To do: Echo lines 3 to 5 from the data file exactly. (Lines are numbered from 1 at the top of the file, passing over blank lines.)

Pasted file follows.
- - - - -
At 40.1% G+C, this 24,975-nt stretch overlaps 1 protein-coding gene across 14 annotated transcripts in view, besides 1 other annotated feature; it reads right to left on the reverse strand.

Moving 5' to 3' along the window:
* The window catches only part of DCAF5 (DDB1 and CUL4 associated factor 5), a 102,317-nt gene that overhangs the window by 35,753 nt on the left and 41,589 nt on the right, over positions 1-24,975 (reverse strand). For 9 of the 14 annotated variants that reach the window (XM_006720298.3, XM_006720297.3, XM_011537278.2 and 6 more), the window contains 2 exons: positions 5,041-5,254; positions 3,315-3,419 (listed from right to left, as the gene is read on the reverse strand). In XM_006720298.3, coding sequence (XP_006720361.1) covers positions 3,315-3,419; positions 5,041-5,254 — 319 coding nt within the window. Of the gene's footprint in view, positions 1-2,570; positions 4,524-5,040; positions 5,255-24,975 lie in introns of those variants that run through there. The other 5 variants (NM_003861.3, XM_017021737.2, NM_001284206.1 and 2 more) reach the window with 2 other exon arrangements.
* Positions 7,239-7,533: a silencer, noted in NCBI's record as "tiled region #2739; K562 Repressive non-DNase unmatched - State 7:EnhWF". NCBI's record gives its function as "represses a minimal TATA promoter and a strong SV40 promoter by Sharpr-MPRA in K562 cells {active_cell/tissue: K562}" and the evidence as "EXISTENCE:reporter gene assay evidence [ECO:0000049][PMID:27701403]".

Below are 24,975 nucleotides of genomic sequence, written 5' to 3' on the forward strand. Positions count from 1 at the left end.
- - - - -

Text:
* The window catches only part of DCAF5 (DDB1 and CUL4 associated factor 5), a 102,317-nt gene that overhangs the window by 35,753 nt on the left and 41,589 nt on the right, over positions 1-24,975 (reverse strand). For 9 of the 14 annotated variants that reach the window (XM_006720298.3, XM_006720297.3, XM_011537278.2 and 6 more), the window contains 2 exons: positions 5,041-5,254; positions 3,315-3,419 (listed from right to left, as the gene is read on the reverse strand). In XM_006720298.3, coding sequence (XP_006720361.1) covers positions 3,315-3,419; positions 5,041-5,254 — 319 coding nt within the window. Of the gene's footprint in view, positions 1-2,570; positions 4,524-5,040; positions 5,255-24,975 lie in introns of those variants that run through there. The other 5 variants (NM_003861.3, XM_017021737.2, NM_001284206.1 and 2 more) reach the window with 2 other exon arrangements.
* Positions 7,239-7,533: a silencer, noted in NCBI's record as "tiled region #2739; K562 Repressive non-DNase unmatched - State 7:EnhWF". NCBI's record gives its function as "represses a minimal TATA promoter and a strong SV40 promoter by Sharpr-MPRA in K562 cells {active_cell/tissue: K562}" and the evidence as "EXISTENCE:reporter gene assay evidence [ECO:0000049][PMID:27701403]".

Below are 24,975 nucleotides of genomic sequence, written 5' to 3' on the forward strand. Positions count from 1 at the left end.